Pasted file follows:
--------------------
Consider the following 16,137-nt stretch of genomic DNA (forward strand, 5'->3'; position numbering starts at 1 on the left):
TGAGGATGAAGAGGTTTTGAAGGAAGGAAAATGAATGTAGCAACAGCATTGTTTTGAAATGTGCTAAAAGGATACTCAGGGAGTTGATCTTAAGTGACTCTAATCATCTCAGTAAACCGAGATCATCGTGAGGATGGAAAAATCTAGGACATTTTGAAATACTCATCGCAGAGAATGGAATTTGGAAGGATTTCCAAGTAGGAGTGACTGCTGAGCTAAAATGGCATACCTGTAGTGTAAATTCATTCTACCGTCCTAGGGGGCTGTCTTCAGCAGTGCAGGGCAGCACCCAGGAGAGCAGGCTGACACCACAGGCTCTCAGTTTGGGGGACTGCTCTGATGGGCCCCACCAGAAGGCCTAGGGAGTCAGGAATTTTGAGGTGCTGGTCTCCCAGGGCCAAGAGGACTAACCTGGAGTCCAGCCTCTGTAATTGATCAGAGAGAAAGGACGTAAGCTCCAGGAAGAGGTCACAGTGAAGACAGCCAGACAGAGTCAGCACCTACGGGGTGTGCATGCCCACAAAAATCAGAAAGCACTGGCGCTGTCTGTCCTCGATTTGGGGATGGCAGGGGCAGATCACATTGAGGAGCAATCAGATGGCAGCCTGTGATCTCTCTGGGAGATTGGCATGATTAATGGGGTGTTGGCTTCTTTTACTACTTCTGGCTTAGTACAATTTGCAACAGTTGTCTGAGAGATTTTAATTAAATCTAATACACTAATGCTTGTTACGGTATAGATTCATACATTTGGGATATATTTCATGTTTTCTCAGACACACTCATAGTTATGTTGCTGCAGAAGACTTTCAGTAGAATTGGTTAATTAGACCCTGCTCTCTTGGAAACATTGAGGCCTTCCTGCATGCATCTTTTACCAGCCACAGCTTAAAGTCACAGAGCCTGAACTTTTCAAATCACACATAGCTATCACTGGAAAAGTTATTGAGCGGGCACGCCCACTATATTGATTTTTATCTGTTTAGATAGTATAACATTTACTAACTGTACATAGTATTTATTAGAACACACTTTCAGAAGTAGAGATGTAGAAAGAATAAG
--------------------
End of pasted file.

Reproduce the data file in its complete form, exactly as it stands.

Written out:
Consider the following 16,137-nt stretch of genomic DNA (forward strand, 5'->3'; position numbering starts at 1 on the left):
TGAGGATGAAGAGGTTTTGAAGGAAGGAAAATGAATGTAGCAACAGCATTGTTTTGAAATGTGCTAAAAGGATACTCAGGGAGTTGATCTTAAGTGACTCTAATCATCTCAGTAAACCGAGATCATCGTGAGGATGGAAAAATCTAGGACATTTTGAAATACTCATCGCAGAGAATGGAATTTGGAAGGATTTCCAAGTAGGAGTGACTGCTGAGCTAAAATGGCATACCTGTAGTGTAAATTCATTCTACCGTCCTAGGGGGCTGTCTTCAGCAGTGCAGGGCAGCACCCAGGAGAGCAGGCTGACACCACAGGCTCTCAGTTTGGGGGACTGCTCTGATGGGCCCCACCAGAAGGCCTAGGGAGTCAGGAATTTTGAGGTGCTGGTCTCCCAGGGCCAAGAGGACTAACCTGGAGTCCAGCCTCTGTAATTGATCAGAGAGAAAGGACGTAAGCTCCAGGAAGAGGTCACAGTGAAGACAGCCAGACAGAGTCAGCACCTACGGGGTGTGCATGCCCACAAAAATCAGAAAGCACTGGCGCTGTCTGTCCTCGATTTGGGGATGGCAGGGGCAGATCACATTGAGGAGCAATCAGATGGCAGCCTGTGATCTCTCTGGGAGATTGGCATGATTAATGGGGTGTTGGCTTCTTTTACTACTTCTGGCTTAGTACAATTTGCAACAGTTGTCTGAGAGATTTTAATTAAATCTAATACACTAATGCTTGTTACGGTATAGATTCATACATTTGGGATATATTTCATGTTTTCTCAGACACACTCATAGTTATGTTGCTGCAGAAGACTTTCAGTAGAATTGGTTAATTAGACCCTGCTCTCTTGGAAACATTGAGGCCTTCCTGCATGCATCTTTTACCAGCCACAGCTTAAAGTCACAGAGCCTGAACTTTTCAAATCACACATAGCTATCACTGGAAAAGTTATTGAGCGGGCACGCCCACTATATTGATTTTTATCTGTTTAGATAGTATAACATTTACTAACTGTACATAGTATTTATTAGAACACACTTTCAGAAGTAGAGATGTAGAAAGAATAAG